JERSEY CITY BRIEFS
Jul 13, 2014 | 1173 views | 0 0 comments | 1 1 recommendations | email to a friend | print
NO FEE ADOPTIONS – Companion Animal Trust has announced that during July and August it will waive its adoption fees for all adult cats aged one year or older. All cats are spayed, neutered and vaccinated. Standard application process applies. To see the available cats online, click www.companionanimaltrust.com, or www.adoptapet.com, or stop by Fussy Friends Pet Supply store at 148 Newark Ave. in Jersey City on Sundays from 12 – 4 p.m. Private appointments can also be accommodated. Call (201) 884-9649 or email cat@companionanimaltrust.com for more details.
NO FEE ADOPTIONS – Companion Animal Trust has announced that during July and August it will waive its adoption fees for all adult cats aged one year or older. All cats are spayed, neutered and vaccinated. Standard application process applies. To see the available cats online, click www.companionanimaltrust.com, or www.adoptapet.com, or stop by Fussy Friends Pet Supply store at 148 Newark Ave. in Jersey City on Sundays from 12 – 4 p.m. Private appointments can also be accommodated. Call (201) 884-9649 or email cat@companionanimaltrust.com for more details.
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Woman death in Fifth Street fire

A fire on Thursday night at 296 Fifth St. in Jersey City has killed a woman in her early 30s. Several people were also reported injured. Firefighters arrived on the scene at about 10 p.m. to find flames pouring out the front windows of the three-story, single family brownstone. Councilman Daniel Rivera said firefighters put the fire out quickly, but due to heavy smoke and possessions on fire inside the home, it was difficult for them to get inside.

Three people lived in the house, a mother, father and a daughter.

The fire, Rivera said, started in the basement and worked its way up into the rest of the house, sending heavy smoke up into the upper portions. The father apparently tried to reach the daughter’s bedroom on the third floor but was overcome with smoke and had to go out to get air. He apparently attempted to reenter the building, but the fire made it impossible, Rivera said.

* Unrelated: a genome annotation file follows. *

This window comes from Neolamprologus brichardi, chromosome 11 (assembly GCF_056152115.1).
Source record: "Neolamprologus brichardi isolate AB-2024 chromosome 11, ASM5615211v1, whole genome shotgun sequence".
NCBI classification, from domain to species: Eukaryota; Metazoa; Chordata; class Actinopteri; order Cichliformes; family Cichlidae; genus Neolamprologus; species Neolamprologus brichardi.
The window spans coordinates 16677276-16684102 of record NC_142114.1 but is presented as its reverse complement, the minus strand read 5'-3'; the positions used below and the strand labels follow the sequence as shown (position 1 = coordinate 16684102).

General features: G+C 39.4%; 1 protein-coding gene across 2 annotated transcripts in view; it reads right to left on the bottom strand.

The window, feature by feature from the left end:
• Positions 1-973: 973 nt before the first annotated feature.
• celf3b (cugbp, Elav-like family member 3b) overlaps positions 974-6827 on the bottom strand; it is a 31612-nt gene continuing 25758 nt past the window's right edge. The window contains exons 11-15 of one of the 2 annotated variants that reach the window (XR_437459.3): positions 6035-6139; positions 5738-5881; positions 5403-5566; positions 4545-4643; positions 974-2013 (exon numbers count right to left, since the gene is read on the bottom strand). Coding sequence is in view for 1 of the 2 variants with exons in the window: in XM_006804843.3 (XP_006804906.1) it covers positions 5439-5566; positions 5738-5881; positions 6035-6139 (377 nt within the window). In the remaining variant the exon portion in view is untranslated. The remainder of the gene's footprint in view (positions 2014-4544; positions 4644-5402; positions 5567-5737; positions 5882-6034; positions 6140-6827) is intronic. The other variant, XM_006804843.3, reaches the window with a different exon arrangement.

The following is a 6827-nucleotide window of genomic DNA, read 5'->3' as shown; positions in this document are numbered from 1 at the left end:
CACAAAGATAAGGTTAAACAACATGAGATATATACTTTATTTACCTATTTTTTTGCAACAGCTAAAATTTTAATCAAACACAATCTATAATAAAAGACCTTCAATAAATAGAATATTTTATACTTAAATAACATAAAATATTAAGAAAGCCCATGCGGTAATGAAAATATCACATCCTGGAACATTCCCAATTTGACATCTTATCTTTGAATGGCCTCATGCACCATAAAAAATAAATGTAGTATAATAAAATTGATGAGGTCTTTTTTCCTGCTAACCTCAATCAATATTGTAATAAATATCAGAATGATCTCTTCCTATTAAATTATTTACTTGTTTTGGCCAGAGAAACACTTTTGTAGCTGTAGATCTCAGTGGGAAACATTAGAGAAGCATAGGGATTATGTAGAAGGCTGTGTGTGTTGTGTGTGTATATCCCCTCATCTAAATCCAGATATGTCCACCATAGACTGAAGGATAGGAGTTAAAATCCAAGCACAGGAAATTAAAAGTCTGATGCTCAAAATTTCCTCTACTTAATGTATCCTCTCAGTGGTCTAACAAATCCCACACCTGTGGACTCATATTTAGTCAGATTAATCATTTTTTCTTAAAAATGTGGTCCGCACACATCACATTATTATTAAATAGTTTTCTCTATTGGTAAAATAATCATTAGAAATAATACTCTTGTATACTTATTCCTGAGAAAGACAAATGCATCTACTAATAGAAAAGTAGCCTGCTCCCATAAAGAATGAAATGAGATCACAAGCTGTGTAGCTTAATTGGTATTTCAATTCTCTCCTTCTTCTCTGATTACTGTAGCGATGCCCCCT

“He was very distraught,” Rivera said, noting that the cause of the fire is currently under investigation.

The daughter, who was in her early 30s, appears to have perished in her sleep, possibly due to smoke inhalation, Rivera said. She was pronounced dead at the scene.

“The fire department did a wonderful job,” Rivera said. “They responded quickly and put the fire out, but conditions inside the house made it impossible for them to get inside.”

AEG Live will manage Loew’s Theater

“After a long RFP process and legal battles, we have tapped AEG Live to manage the Loew’s Theater in Jersey City and Ace Theatric Group to manage the professional renovation and restoration of the Loew’s,” said Mayor Steven Fulop last week. “We will be restoring this to a fully functional 3,000 seat regional theatre that can showcase local talent as well as international acts. We also will have New Jersey City University managing the community programming component as well as a significant commitment on the number of days at the Loew’s devoted to the Friends of Loew’s community group.”

Fulop called this a huge step forward for Jersey City. The city will spend about $30 million to $40 million to overhaul the theater.

“I am proud our administration took the steps to move this forward,” Fulop said. “It was something the last five mayors agreed that needed to happen and finally it is taking the next step forward.”

Zimmer disputes revaluation claim for increase in county budget payment

Hoboken Mayor Dawn Zimmer disagrees with claims made by several Hudson County Freeholders that Hoboken’s revaluation was responsible for the hefty increase Hoboken’s taxpayers must pay into the county budget.

Freeholder Bill O’Dea was quoted as saying that revaluation of property in Hoboken increased the total wealth of Hoboken, and under state formula, those communities with the highest wealth pay a larger percentage of the county taxes.

“The revaluation did not cause Hoboken to bear a greater portion of county taxes. This fact was confirmed by the county during at least one of their budget hearings,” according to Juan Melli, spokesperson for the mayor. “In fact if you want to be precise, based on the preliminary equalization ratio provided to us, the reval actually helped Hoboken by a small amount – about one third of one percent. The increase in Hoboken’s portion of county taxes is due to the increase in ratables relative to other towns. It was not negatively impacted by the revaluation.”

But several freeholders and several mayors interviewed for the original story said the tax formula is based on the total wealth of a community, not on increased ratables – although new ratables also tend to increase the value of each town. Hoboken’s revaluation, according to those who voted on the budget, helped increase the total wealth of Hoboken as compared to other municipalities.